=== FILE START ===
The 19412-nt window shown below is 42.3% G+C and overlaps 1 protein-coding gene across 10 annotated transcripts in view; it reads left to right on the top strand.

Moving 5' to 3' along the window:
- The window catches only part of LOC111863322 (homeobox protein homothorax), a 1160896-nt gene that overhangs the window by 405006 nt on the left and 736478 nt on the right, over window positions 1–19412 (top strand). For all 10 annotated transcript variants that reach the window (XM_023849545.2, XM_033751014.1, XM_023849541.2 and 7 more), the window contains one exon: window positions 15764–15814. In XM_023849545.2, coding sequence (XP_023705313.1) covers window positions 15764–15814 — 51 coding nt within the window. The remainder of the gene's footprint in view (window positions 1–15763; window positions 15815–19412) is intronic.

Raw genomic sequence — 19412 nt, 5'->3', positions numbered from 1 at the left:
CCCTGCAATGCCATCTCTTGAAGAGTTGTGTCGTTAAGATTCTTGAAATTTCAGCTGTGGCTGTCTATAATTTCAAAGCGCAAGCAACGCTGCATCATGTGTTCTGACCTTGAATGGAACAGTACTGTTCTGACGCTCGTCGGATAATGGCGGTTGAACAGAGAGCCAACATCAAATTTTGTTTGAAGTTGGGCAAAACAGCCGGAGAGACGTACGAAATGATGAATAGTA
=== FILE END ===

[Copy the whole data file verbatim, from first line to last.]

The 19412-nt window shown below is 42.3% G+C and overlaps 1 protein-coding gene across 10 annotated transcripts in view; it reads left to right on the top strand.

Moving 5' to 3' along the window:
- The window catches only part of LOC111863322 (homeobox protein homothorax), a 1160896-nt gene that overhangs the window by 405006 nt on the left and 736478 nt on the right, over window positions 1–19412 (top strand). For all 10 annotated transcript variants that reach the window (XM_023849545.2, XM_033751014.1, XM_023849541.2 and 7 more), the window contains one exon: window positions 15764–15814. In XM_023849545.2, coding sequence (XP_023705313.1) covers window positions 15764–15814 — 51 coding nt within the window. The remainder of the gene's footprint in view (window positions 1–15763; window positions 15815–19412) is intronic.

Raw genomic sequence — 19412 nt, 5'->3', positions numbered from 1 at the left:
CCCTGCAATGCCATCTCTTGAAGAGTTGTGTCGTTAAGATTCTTGAAATTTCAGCTGTGGCTGTCTATAATTTCAAAGCGCAAGCAACGCTGCATCATGTGTTCTGACCTTGAATGGAACAGTACTGTTCTGACGCTCGTCGGATAATGGCGGTTGAACAGAGAGCCAACATCAAATTTTGTTTGAAGTTGGGCAAAACAGCCGGAGAGACGTACGAAATGATGAATAGTA